After the show in Minsk “Pomegranate Garden” from the main competition of the Listapad’s feature films program took one of the leading positions in the viewer rating. Having watched the premiere, the audience not only actively voted, but also participated in the discussion of the film with producer Ali Isa Jabbarov, they asked questions and joked. As it turned out, the similarity with Chekhov’s “Cherry Orchard” is not the only highlight of the film.


A shot from the film “Pomegranate garden”

We can not understand a lot from the description of Ilgar Najaf’s picture: it echoes by its name and plot with the famous work of Russian classics, but this is just a canvas, interweaved with bright visual symbols and unique Azerbaijanian meanings.

“At first Ilgar Najaf wrote a 5-page synopsis. When he began working on the script, he saw the Chekhov’s trace in the film becoming more and more vivid. This film is not an adaptation of the “Cherry Orchard”, it’s the work inspired by the “Cherry Orchard”, – describes the details of the creative process Ali Isa Jabbarov.

A bright detailed picture, warm colours and a wide frame with several focuses – that’s what immediately catches the eye of an attentive viewer. The mind and senses respond to the deep private and social drama, unfolding in these scenes.

Shamil is an old owner of the garden, similar to Chekhov’s landlord, who lives and blossoms together with the sprigs of his trees. These trees symbolize his family and his roots. One of his sons was killed, the second one disappeared 12 years ago, having left his wife Sarah with a small baby named Jalal. Neighbors are jealous of Shamil and dream of buying his garden to destroy it and build plants in its place. Sarah brings up her son alone and suddenly finds out that he does not distinguish the red colour: he sees the fruits of pomegranate jet black, while they are the pride of their family and their nation. Time goes by, the 12-year-old Jalal is getting smart beyond his years. Their life goes on as usual, until one day everything in this small family changes, because the person, who is not bemoaned any more, suddenly resurrects – Jamal’s father Gabil returns after having worked abroad.

Everybody is confused, while Gabil tries to carry himself free and easy. “Where is the old road to the garden?” – “Much has changed,” the father answers him grimly. “All that I have are these trees,” – says Shamil to his son. It hurts Gabil, because after the death of his brother the father teared him away, and that changed him a lot. “There has never been a place for me in this house,” Gabil drops. “We all are one family, says Shamil. He is angry with Gabil, but he is ready to forgive him. The problem is that Gabil is not a person he claims to be.

06.11.2017_КТ Центральный_Гранатовый сад_от Наташи Кирилко_14.JPG

Foto by Natalya Kirilko

Some people will see the film conflict in a family misunderstanding, others will see it in the complexities of labor migration, and another group of people – in the eternal opposition of capitalism to traditional values.

Igor Sukmanov, feature film program director, notes: “This is not only poetic, but also very social cinema. The image of a breadwinner in the Transcaucasian culture is firm and worthful. The father is like a stone wall, behind which every member of a family can hide. But in this film everything is vice versa.”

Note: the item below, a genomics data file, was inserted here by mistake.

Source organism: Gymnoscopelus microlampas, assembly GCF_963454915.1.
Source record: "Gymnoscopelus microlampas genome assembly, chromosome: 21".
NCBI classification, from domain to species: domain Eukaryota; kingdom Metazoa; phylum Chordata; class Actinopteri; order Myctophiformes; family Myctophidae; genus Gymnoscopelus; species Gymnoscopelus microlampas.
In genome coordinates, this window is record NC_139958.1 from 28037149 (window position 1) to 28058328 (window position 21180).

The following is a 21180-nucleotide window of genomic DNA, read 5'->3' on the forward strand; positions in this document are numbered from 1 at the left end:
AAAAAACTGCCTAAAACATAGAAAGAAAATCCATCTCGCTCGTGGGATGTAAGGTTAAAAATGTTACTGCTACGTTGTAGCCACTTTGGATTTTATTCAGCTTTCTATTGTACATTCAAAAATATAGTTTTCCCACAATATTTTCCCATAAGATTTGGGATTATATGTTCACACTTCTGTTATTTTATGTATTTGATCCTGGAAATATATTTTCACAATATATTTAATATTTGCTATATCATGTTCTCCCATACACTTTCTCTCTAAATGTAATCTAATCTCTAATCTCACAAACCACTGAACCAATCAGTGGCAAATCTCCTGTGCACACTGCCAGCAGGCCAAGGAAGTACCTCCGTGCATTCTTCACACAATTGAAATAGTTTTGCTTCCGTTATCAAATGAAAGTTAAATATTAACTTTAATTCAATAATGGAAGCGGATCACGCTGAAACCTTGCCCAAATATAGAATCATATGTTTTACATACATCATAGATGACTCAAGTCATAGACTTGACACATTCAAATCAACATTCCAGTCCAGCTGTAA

Despite the desire of the co-producers to show the realities of their culture embellished, the authors of the picture went their own way: “Ilgar Najaf is a realist, therefore he would not make a fully poetic film. That is clear from his directing style,” said Ali Issa Jabbarov.

However, the creators of the film still tried to show the traditions of their culture in the film.

Ali Isa Jabbarov shared: “The main theme of most Azerbaijani films is family. The peculiarity of our society lies in family values. There are also negative aspects in it: clan and tribal thinking, but when people are close to each other, it helps to fight against dictate of capitalism and financial dependence.” In the film, family members’ values were different – that is the base of drama in the “Pomegranate Garden”.

Igor Sukmanov mentions that Chekhov often referred to the theme of the influence of capitalism on human souls. This is another elegant Chekhovian parallel in the picture.

The viewers are also interested in more earth-bound questions: how big is the garden shown in the film, are such gardens profound in Azerbaijan? Ali Isa Jabbarov answers: “Pomegranate economy dictates the lifestyle of those who live there and are engaged in it. In addition to the fact that pomegranate is delicious and healthy, it also has a mystical feature, his own aura: however, in this film pomegranate acts not so much as a symbol – it is more interesting as a visual object.”

06.11.2017_КТ Центральный_Гранатовый сад_от Наташи Кирилко_5.JPG

Foto by Natalya Kirilko

In the final scene, pomegranate trees bloom again outside the window, but Jamal sees them black. “Does it mean there is no hope?” – people ask Ali Isa from the hall.

“You see, the task of such a movie is to create a feeling of reality with help of shock. There is no hope, but you see that there are no good or bad characters,” Jabbarov explains.

Igor Sukmanov adds: “It seems to me that black petals are seen not only by a child, who does not distinguish red and black colours, but we ourselves begin to see this wormhole in beauty. And this situation appeals to us: what can we do to return the world its natural colours? In my opinion this picture was created to make this world better.”

At the end of the presentation Ali Isa Jabbarov presented Igor Sukmanov a pomegranate – one of those grown at the sunny plantations of Azerbaijani province. And it’s not just a gift, it’s also a symbol: the cinema, including Azerbaijani cinema, lives and sparkles with different colours – you just have to learn how to see them.

Text by Alina Buraya